Finding answers to these questions has been my path for the past 25 years. It wasn’t until I underwent a massive external transformation that my internal transformation, a journey I began many years earlier, gained significant momentum. After years of experimenting with external changes to my identity and adopting labels like, “activist” “vegetarian” “teacher” and then “entrepreneur”, I felt very comfortable taking on a new challenge: to transform my very existence on the planet: my name, my physical appearance and my gender identity.
Only I made an innocent error in my ignorance: I compared that transformation to ones that had preceded it, relying on evidence with relatively “easier” changes to inform my leap into the Great Unknown.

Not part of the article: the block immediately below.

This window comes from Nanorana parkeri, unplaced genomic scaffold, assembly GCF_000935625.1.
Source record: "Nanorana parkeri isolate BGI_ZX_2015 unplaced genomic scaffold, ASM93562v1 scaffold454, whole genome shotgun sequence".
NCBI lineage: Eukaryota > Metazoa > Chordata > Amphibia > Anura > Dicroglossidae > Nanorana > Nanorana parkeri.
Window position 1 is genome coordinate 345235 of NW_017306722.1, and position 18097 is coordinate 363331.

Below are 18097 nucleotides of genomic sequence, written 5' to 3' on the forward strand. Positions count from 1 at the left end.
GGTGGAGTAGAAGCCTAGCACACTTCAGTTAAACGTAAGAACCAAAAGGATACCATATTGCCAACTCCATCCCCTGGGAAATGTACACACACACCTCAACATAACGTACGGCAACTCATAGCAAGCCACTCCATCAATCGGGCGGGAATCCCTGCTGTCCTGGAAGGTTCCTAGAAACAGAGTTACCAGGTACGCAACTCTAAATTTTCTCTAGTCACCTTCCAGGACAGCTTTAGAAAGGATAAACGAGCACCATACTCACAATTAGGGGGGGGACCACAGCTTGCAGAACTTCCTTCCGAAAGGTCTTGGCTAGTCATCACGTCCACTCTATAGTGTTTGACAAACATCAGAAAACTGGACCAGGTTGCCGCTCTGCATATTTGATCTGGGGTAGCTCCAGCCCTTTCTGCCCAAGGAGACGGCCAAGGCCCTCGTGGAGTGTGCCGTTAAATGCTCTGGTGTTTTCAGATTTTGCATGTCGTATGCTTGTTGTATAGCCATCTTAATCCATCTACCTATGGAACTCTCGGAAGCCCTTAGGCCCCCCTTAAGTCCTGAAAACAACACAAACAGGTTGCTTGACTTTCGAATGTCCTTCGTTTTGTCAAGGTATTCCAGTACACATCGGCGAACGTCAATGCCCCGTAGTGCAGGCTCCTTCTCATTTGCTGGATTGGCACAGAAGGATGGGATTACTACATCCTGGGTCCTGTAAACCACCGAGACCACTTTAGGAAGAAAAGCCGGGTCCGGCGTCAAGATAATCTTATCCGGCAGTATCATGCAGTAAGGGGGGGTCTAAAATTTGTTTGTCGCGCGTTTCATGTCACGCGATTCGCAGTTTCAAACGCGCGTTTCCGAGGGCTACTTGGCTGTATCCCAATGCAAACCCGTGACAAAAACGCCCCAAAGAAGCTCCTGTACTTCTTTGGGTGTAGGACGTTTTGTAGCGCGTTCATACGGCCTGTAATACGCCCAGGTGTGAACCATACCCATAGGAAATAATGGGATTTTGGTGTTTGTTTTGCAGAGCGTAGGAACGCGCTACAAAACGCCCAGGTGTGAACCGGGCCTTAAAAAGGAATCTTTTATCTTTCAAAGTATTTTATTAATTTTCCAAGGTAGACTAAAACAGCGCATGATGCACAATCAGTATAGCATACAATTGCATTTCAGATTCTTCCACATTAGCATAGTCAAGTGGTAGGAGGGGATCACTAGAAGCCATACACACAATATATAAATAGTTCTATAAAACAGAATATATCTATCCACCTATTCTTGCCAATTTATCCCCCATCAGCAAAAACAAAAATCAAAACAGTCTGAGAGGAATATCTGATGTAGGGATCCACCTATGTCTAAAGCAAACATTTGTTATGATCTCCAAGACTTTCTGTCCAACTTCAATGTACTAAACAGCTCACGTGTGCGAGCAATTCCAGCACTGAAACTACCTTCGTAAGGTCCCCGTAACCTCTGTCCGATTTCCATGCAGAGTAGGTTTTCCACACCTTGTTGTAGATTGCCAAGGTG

And what happened once I leapt is what transformed me, spiritually and emotionally, from the inside-out. It took me on a journey into the very nature of Self and identity, with revelations that can inspire anyone willing to take on the process of self-inquiry since we all possess an identity and all undergo processes of change, some chosen and others not.
Our identity is who we know we are but also who others perceive us to be. And we are dynamic entities, constantly shifting and evolving and expanding via choices we make. We are also more than we even know or understand about ourselves until we are given opportunities for such profound exploration.
I came to know this when, in 2012, I took on the process of changing my gender identity which plunged me into a deep ocean of sociological, psychological, cultural and, most importantly, spiritual and existential changes that I never could have known or anticipated otherwise. Perhaps serendipitously I had also entered graduate school at the same time and my self-designed academic study of change theory, sociology and cultural anthropology supplemented my experience as a multicultural educator and certified integrative health coach.